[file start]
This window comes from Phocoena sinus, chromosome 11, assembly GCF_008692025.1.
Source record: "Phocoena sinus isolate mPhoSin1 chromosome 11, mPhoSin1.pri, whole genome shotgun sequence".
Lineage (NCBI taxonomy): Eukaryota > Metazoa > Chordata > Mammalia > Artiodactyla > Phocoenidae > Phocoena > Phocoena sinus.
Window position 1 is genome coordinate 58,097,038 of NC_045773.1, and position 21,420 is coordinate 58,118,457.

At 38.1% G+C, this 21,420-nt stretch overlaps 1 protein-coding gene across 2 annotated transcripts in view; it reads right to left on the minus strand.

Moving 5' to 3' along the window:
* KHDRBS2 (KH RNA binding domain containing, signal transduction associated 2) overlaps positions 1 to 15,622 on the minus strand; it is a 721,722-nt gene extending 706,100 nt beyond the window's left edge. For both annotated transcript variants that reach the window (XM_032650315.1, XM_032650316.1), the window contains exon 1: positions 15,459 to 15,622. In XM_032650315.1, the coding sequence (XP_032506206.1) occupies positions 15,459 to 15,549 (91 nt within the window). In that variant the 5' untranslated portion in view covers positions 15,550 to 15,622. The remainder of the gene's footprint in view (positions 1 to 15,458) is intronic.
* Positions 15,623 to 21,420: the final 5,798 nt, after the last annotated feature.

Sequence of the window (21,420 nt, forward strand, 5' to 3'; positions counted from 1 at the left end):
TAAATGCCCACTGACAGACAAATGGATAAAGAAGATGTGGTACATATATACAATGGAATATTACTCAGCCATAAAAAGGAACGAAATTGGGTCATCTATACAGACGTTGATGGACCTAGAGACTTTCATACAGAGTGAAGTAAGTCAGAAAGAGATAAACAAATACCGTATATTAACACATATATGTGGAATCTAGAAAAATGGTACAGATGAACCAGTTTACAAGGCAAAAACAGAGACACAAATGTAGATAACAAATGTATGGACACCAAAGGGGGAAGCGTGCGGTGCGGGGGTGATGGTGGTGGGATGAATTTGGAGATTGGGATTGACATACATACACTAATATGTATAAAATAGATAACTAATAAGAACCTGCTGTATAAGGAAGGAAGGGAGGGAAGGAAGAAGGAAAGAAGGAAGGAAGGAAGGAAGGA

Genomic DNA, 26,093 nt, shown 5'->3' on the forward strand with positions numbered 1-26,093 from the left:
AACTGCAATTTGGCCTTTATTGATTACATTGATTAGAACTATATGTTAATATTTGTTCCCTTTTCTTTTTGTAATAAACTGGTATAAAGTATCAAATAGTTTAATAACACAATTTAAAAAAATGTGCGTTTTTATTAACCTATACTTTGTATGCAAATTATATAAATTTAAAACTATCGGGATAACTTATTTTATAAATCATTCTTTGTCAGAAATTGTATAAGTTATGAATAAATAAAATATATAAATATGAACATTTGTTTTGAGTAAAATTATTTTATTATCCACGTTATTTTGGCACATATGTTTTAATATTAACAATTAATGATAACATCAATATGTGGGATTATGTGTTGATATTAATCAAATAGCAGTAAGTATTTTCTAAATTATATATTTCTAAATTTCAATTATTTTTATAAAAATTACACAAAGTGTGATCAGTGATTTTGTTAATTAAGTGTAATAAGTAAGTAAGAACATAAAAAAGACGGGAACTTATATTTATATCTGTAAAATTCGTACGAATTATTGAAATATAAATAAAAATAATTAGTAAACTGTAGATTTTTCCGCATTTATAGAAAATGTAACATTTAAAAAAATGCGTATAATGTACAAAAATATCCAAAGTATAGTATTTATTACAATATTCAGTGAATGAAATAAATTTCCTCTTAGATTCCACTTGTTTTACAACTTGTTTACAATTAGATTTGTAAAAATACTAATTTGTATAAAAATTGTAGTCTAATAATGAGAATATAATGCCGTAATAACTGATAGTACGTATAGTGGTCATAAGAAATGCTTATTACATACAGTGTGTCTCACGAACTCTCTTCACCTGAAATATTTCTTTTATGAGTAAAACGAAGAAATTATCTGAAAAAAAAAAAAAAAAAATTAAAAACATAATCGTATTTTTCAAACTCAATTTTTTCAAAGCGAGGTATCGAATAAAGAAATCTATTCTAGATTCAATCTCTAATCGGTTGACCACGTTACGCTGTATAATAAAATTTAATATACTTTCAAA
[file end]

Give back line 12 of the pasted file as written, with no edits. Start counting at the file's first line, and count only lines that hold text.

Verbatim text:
AACTGCAATTTGGCCTTTATTGATTACATTGATTAGAACTATATGTTAATATTTGTTCCCTTTTCTTTTTGTAATAAACTGGTATAAAGTATCAAATAGTTTAATAACACAATTTAAAAAAATGTGCGTTTTTATTAACCTATACTTTGTATGCAAATTATATAAATTTAAAACTATCGGGATAACTTATTTTATAAATCATTCTTTGTCAGAAATTGTATAAGTTATGAATAAATAAAATATATAAATATGAACATTTGTTTTGAGTAAAATTATTTTATTATCCACGTTATTTTGGCACATATGTTTTAATATTAACAATTAATGATAACATCAATATGTGGGATTATGTGTTGATATTAATCAAATAGCAGTAAGTATTTTCTAAATTATATATTTCTAAATTTCAATTATTTTTATAAAAATTACACAAAGTGTGATCAGTGATTTTGTTAATTAAGTGTAATAAGTAAGTAAGAACATAAAAAAGACGGGAACTTATATTTATATCTGTAAAATTCGTACGAATTATTGAAATATAAATAAAAATAATTAGTAAACTGTAGATTTTTCCGCATTTATAGAAAATGTAACATTTAAAAAAATGCGTATAATGTACAAAAATATCCAAAGTATAGTATTTATTACAATATTCAGTGAATGAAATAAATTTCCTCTTAGATTCCACTTGTTTTACAACTTGTTTACAATTAGATTTGTAAAAATACTAATTTGTATAAAAATTGTAGTCTAATAATGAGAATATAATGCCGTAATAACTGATAGTACGTATAGTGGTCATAAGAAATGCTTATTACATACAGTGTGTCTCACGAACTCTCTTCACCTGAAATATTTCTTTTATGAGTAAAACGAAGAAATTATCTGAAAAAAAAAAAAAAAAAATTAAAAACATAATCGTATTTTTCAAACTCAATTTTTTCAAAGCGAGGTATCGAATAAAGAAATCTATTCTAGATTCAATCTCTAATCGGTTGACCACGTTACGCTGTATAATAAAATTTAATATACTTTCAAA